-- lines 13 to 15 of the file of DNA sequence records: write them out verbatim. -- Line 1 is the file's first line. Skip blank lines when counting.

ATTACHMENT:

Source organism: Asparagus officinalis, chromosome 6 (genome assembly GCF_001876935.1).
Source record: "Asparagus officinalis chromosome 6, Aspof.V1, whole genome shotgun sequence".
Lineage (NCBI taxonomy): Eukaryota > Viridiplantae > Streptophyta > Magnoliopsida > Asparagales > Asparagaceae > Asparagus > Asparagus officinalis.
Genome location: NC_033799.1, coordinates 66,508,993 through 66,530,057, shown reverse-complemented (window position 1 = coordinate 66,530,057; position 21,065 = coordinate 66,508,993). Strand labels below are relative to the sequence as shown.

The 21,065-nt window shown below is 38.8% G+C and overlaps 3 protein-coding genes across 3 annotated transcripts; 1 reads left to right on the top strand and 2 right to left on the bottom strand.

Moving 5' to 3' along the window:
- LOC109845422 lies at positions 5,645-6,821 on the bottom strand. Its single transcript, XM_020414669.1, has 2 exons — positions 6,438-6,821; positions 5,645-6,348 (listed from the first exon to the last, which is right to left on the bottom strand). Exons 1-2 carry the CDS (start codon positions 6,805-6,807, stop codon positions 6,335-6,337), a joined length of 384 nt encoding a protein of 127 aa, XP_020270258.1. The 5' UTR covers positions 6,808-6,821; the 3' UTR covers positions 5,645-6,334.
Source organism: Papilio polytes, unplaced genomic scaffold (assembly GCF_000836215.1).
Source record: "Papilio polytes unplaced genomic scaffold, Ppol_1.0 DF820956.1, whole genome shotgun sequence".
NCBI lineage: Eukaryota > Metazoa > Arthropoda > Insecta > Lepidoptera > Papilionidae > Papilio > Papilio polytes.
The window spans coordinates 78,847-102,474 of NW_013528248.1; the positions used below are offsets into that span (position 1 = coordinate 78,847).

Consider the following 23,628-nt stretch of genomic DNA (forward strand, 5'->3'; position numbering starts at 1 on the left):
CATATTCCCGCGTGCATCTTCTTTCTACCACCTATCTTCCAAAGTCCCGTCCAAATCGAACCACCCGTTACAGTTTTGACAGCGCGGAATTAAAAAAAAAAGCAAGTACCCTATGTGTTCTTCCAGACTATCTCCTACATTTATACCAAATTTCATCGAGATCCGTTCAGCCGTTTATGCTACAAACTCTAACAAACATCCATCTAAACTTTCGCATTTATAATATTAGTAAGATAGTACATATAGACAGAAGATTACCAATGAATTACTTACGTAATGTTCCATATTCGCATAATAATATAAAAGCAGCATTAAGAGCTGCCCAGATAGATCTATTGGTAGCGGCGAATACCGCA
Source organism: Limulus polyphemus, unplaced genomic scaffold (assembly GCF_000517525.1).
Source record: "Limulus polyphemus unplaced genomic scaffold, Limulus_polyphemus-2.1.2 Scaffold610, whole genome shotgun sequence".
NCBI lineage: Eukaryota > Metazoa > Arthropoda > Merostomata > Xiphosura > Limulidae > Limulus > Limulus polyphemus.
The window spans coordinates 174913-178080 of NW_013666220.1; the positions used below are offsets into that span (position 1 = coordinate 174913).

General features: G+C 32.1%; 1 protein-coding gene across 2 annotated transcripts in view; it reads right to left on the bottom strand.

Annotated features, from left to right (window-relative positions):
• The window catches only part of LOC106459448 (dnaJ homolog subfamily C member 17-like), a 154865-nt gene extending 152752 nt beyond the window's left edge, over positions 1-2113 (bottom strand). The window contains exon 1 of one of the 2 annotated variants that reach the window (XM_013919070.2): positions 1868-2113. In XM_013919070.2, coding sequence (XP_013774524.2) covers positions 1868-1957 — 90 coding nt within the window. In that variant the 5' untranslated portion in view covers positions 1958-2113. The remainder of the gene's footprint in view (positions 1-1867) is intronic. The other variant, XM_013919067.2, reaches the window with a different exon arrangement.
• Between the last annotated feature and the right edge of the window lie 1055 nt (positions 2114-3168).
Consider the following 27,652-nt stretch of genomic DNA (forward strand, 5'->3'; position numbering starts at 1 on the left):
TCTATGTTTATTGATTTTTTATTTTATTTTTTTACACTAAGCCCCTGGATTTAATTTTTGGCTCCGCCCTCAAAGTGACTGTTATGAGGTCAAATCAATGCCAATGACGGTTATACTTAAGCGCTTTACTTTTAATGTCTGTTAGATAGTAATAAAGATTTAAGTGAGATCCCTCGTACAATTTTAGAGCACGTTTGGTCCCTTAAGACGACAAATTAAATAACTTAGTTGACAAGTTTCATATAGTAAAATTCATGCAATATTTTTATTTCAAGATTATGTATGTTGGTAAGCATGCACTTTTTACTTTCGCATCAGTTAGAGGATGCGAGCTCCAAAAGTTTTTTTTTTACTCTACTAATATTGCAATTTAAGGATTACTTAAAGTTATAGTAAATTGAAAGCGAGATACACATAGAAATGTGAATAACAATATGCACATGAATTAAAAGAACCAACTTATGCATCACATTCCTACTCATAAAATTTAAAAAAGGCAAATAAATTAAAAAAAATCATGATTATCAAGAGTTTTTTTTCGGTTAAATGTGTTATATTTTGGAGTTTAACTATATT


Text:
CATATTCCCGCGTGCATCTTCTTTCTACCACCTATCTTCCAAAGTCCCGTCCAAATCGAACCACCCGTTACAGTTTTGACAGCGCGGAATTAAAAAAAAAAGCAAGTACCCTATGTGTTCTTCCAGACTATCTCCTACATTTATACCAAATTTCATCGAGATCCGTTCAGCCGTTTATGCTACAAACTCTAACAAACATCCATCTAAACTTTCGCATTTATAATATTAGTAAGATAGTACATATAGACAGAAGATTACCAATGAATTACTTACGTAATGTTCCATATTCGCATAATAATATAAAAGCAGCATTAAGAGCTGCCCAGATAGATCTATTGGTAGCGGCGAATACCGCA
Source organism: Limulus polyphemus, unplaced genomic scaffold (assembly GCF_000517525.1).
Source record: "Limulus polyphemus unplaced genomic scaffold, Limulus_polyphemus-2.1.2 Scaffold610, whole genome shotgun sequence".